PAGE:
literature & immigration

Bee's picture
Tue, 04/05/2011 - 12:08 -- Bee

When I am not working or seeing friends I walk around London, for hours and miles every day, listening to recordings of Nancy Mitford books.

It is absolutely true that I moved away from the United States because I wanted to live in a place where everyone has equal access to health care. But why England, specifically, when I could have chosen any country in Europe?

Blame George Orwell. Or any of his peers; from the earliest age I have been enamoured of English literature. I love a disproportionate number of British writers, both famous and obscure, but more significantly, the style, crossing social divide and centuries and somehow remaining solid and. . . of itself. Even Isherwood in Berlin or Hollywood was so particularly British in his eccentricities.

My children share this fascination - from the obvious like Lewis Carroll, C. S. Lewis, and J.K. Rowling to authors less well known in the states like Diana Wynne-Jones and E. Nesbit, we were all Anglophile in our infancy. After 9/11 my household kept P. G. Wodehouse tapes playing on repeat twenty-four hours a day.

One day in the spring of 2004 my thirteen year old daughter was reading the New York Times when she encountered an article describing how the His Dark Materials novels had been translated to "American English" and she started screaming at top volume that she hated hated hated the United States where everyone is so stupid. Her rant encompassed the inadequacies of the education system and the profound horror of war but ranged comprehensively across all manner of social injustice; she has always been such a bright child.

I stood there listening as she continued "I hate this country! I want to move to England!"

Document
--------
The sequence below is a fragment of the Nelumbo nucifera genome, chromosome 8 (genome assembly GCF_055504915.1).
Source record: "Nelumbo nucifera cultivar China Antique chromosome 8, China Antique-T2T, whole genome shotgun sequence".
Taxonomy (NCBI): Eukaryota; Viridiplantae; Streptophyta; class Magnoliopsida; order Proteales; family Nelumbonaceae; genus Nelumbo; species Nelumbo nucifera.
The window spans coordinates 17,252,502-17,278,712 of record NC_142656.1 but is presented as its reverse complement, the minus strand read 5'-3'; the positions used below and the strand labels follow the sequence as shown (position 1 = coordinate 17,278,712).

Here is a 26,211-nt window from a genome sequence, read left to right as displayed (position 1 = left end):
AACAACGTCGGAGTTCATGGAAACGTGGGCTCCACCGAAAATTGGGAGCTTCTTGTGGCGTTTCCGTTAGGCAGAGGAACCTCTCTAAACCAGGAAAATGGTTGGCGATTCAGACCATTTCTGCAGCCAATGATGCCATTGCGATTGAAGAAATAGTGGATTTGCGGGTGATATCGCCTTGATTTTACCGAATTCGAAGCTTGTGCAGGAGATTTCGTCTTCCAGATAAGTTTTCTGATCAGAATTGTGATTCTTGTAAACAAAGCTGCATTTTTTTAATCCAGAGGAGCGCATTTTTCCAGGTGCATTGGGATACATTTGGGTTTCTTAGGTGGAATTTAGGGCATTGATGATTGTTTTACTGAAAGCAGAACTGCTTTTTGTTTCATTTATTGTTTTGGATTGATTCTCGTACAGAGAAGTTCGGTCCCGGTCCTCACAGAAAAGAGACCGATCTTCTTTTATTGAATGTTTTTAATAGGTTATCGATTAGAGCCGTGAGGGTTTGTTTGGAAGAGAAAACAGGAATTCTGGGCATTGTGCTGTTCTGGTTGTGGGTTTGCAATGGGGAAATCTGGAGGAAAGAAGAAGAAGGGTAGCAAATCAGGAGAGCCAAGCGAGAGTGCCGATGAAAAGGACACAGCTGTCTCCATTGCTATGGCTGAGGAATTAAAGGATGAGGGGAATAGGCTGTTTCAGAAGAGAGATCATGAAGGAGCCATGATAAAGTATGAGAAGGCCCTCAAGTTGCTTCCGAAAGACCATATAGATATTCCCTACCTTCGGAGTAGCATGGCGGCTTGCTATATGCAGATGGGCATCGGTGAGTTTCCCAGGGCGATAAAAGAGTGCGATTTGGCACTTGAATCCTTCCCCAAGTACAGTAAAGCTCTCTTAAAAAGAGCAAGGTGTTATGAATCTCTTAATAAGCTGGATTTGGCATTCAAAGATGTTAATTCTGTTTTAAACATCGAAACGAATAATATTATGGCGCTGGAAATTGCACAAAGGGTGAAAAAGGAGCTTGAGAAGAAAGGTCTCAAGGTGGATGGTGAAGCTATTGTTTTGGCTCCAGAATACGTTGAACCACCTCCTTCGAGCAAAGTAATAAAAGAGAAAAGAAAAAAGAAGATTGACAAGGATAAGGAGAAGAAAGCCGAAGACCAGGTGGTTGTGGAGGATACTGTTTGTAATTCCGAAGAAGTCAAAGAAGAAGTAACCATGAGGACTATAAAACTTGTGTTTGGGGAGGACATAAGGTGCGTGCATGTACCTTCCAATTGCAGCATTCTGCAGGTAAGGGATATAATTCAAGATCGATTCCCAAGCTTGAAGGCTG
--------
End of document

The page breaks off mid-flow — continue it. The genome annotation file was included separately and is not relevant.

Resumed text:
Just then the phone rang, and I (for once) picked it up.

Byron was on the line, connecting from Europe with the completely unexpected question "How would you like to move to England?"

I turned to my child, still fulminating and wrathful, and posed the question to her.

She didn't even think about it, just dashed away her tears and said "YES."

I asked "Will you hate me forever if I make your wish come true?" and she said "NO." I asked - "Pinky swear?" and she held our her smallest finger to seal the deal.

Returning to the transatlantic phone call, I gave my consent to the plan, and within five weeks, we flew away.

The younger child, at the somber age of seven, was not consulted and did not approve. Despite a marked tendency to wear suits and bow-ties, he never did settle in the new home. He endured but did not love his Church of England education, playing on the Jesus Green, picnics in Grantchester, choral concerts, boating on the Cam. More than half of his life has been conducted in England but he has the merest trace of a British accent, and that was already present before we arrived, courtesy of the indoctrination of literature.

And in this stalwart refusal to assimilate he is of course more British than American.

Mitford offers a caricature of the three types of expatriate Americans, capturing in her novels of the 1950's exactly what I see, what I am, in 2011. I won't spoil the surprise: you should read the books.

If I had read Love in a Cold Climate before the move it would not have deterred me, but I might have been less surprised by the punishing social regime of the grand old university towns. I might have been slightly more prepared, might have anticipated that I would prefer the consolations of London.

Walking aimlessly I am entranced by new construction, old cemeteries, blue plaques, monuments, parks and plague pits, history underfoot and all around: a city built with haste and determination, bombed and burned and built again, changing every day.